Politics and Political Parties: The Ministry of Interior must approve all political parties, and, according to the constitution, membership may not be “based on differences in religion, language, race, gender, or region.” The most influential political party is the National Liberation Front (Front de Libération Nationale—FLN), which holds 52 percent of the seats in the National People’s Assembly. President Abdelaziz Bouteflika does not officially belong to any political party, but he is honorary chairman of the FLN. In February 2005, the FLN voted to support Bouteflika after a dissident faction agreed to drop opposition to his policies. Other major parties are the Front of Socialist Forces, the Movement for National Reform, the Movement of Society for Peace, and the National Rally for Democracy. In 1992 the government outlawed the Islamic Salvation Front. Altogether, Algeria has about 40 political parties.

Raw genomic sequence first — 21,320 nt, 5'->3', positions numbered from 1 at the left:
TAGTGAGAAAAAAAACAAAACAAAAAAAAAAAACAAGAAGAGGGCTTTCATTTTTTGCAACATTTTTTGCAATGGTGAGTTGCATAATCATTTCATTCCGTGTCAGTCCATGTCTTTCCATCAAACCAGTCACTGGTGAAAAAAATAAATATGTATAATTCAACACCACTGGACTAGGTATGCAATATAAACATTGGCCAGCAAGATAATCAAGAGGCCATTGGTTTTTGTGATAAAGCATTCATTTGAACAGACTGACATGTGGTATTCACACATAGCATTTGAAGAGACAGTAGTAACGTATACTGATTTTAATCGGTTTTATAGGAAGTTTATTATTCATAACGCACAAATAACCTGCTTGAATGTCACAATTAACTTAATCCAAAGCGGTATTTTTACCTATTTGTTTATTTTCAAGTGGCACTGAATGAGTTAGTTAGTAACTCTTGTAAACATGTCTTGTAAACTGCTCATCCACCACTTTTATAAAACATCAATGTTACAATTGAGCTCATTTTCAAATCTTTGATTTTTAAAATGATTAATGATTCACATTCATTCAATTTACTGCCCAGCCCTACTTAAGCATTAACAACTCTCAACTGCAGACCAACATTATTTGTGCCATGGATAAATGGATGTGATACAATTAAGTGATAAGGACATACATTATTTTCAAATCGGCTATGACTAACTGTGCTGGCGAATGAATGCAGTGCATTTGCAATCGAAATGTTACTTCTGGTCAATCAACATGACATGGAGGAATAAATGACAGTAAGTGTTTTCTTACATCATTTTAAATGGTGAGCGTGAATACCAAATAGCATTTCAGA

Mass Media: Algeria has more than 45 independent French-language and Arabic-language publications as well as four government-owned newspapers (two published in French and two in Arabic), but the government controls all printing presses and advertising. The newspapers with the largest circulations are El-Khabar (530,000), Quotidien d’Oran (195,000), and Liberté (120,000); all three are employee-owned. The government also owns all radio and television outlets, which provide pro-government programming. In 2004 and 2005, the government increased the access of Berber language and culture to both print and broadcast media.